1. American companies doing China’s censorship for a buck. The Chinese government pulled the American film “Monster Hunter” from theaters because a childish pun was deemed racist. “Look at my knees!” says an American soldier played by a Chinese-American rapper known as MC Jin as he rides in a military vehicle. “What kind of knees are these?” Then he answers his own question: “Chi-nese!”
Based on that, the movie was attacked and censored, so the line was removed, and German production company that co-produced the film (Sony is the U.S. distributor) apologized.
I am increasingly convinced that the media edict that it was racist to refer to the Wuhan-originating virus as the Wuhan virus was entirely motivated by corporate media interests in Chinese revenue. If U.S. companies won’t represent U.S. values in their dealings abroad, then the role of the U.S. as a beacon of democracy and human rights in the world is a sham.
I intend to call the pandemic the Wuhan virus forever.
2. Are absurd gay stereotypes unethical? Late night talk show host James Corden is being pilloried for his performance in Netflix’s musical The Prom. He plays an openly gay Broadway actor who describes himself as “gay as a bucket of wigs” in the Broadway musical’s film adaptation that premiered last week. I haven’t seen the film, but I know what gay stereotypes look like, from the Flaming gay director (and his even more flaming assistant) in Mel Brooks’ original “The Producers” to Martin Short’s event planner in “Father of the Bride.” The new name for this kind of performance is “gayface,” an obvious reference to blackface.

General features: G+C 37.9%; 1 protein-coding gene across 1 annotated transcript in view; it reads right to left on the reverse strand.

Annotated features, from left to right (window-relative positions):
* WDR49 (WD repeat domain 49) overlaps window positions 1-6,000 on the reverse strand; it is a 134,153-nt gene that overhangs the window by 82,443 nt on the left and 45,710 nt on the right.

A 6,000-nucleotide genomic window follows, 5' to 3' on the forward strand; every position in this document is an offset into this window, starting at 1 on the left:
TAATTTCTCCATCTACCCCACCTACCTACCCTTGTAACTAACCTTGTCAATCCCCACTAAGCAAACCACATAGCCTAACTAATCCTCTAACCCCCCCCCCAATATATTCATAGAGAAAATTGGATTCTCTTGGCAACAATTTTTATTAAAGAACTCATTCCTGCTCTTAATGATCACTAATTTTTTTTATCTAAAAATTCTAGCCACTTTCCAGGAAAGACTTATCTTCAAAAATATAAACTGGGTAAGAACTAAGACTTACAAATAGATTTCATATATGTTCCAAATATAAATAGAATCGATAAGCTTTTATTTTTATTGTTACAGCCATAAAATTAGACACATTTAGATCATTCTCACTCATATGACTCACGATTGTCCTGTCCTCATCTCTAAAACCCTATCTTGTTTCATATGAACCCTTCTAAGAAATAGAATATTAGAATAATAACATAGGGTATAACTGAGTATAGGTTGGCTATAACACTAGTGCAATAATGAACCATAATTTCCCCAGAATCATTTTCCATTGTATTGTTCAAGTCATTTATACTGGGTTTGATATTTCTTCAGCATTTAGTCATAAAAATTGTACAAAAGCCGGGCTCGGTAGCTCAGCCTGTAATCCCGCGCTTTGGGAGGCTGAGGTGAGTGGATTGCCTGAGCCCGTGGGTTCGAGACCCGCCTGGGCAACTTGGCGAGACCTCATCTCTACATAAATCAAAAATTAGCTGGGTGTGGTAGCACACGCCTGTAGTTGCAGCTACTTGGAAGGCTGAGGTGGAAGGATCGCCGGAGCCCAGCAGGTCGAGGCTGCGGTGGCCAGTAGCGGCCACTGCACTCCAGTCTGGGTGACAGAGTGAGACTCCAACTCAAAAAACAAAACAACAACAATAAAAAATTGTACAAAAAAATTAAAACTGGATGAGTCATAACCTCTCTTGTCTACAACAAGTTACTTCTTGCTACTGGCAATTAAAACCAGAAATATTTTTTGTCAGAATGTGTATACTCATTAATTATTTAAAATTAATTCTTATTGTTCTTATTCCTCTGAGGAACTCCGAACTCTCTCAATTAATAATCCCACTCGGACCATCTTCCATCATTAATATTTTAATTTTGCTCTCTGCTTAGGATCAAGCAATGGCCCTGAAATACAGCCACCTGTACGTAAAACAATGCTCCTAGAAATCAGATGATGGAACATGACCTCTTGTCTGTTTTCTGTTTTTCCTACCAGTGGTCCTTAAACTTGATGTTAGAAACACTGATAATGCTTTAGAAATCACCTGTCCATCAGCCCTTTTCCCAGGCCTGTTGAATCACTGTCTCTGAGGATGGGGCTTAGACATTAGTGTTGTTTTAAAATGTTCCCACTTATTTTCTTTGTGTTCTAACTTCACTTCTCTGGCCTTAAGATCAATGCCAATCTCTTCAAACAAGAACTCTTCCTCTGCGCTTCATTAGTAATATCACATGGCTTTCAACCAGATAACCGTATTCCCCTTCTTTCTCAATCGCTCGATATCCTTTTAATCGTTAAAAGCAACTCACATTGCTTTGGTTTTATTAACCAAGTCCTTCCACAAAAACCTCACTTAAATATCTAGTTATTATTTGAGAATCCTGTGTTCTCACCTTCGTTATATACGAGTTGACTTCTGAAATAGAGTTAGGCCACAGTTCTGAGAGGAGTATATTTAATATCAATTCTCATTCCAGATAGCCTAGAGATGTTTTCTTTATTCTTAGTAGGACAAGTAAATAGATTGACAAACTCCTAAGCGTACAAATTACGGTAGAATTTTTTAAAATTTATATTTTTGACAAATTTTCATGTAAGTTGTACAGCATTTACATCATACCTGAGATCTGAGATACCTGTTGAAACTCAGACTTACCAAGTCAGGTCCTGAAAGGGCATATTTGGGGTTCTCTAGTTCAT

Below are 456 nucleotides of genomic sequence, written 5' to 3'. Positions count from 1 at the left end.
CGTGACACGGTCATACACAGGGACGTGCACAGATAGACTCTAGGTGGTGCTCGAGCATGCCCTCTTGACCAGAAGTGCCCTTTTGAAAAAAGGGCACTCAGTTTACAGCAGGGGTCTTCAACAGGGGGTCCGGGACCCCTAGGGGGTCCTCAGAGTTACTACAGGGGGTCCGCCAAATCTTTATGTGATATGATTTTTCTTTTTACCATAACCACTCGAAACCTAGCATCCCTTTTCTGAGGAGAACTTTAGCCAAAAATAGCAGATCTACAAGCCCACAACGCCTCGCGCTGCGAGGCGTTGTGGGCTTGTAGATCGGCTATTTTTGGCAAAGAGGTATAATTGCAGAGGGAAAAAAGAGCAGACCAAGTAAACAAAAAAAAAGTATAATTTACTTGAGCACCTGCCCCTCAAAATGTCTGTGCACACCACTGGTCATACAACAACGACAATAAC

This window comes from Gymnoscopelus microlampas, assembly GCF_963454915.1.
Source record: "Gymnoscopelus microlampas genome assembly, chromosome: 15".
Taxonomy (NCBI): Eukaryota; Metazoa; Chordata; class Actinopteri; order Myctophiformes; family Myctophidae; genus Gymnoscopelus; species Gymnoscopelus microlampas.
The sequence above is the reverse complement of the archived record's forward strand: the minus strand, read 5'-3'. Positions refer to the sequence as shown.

Are extreme gay stereotypes funny? I don’t know: they always made me uncomfortable, and I mean even when I was a child. They are inherently “othering” and therefore cruel. Having worked in theater for decades, I have known too many wonderful gay men and women to regard such mean-spirited ridicule as anything but unfair and “punching down.”
On the other hand, stereotypes are a form of satire. Why should only certain groups be immune from ridicule, while others, like middle aged white men, are regarded as legitimate targets? Or is the new, kinder, gentler, anti-free expression totalitarian America going to decree what we can laugh at?
3. RIP Walter Williams. Black economist and conservative Walter Williams died last week. I worked with Williams, an iconoclast and contrarian, long ago when we did a project together at the U.S. Chamber of Commerce. Here are some representative quotes from Walter, who in addition to being brave and brilliant, was a very nice man: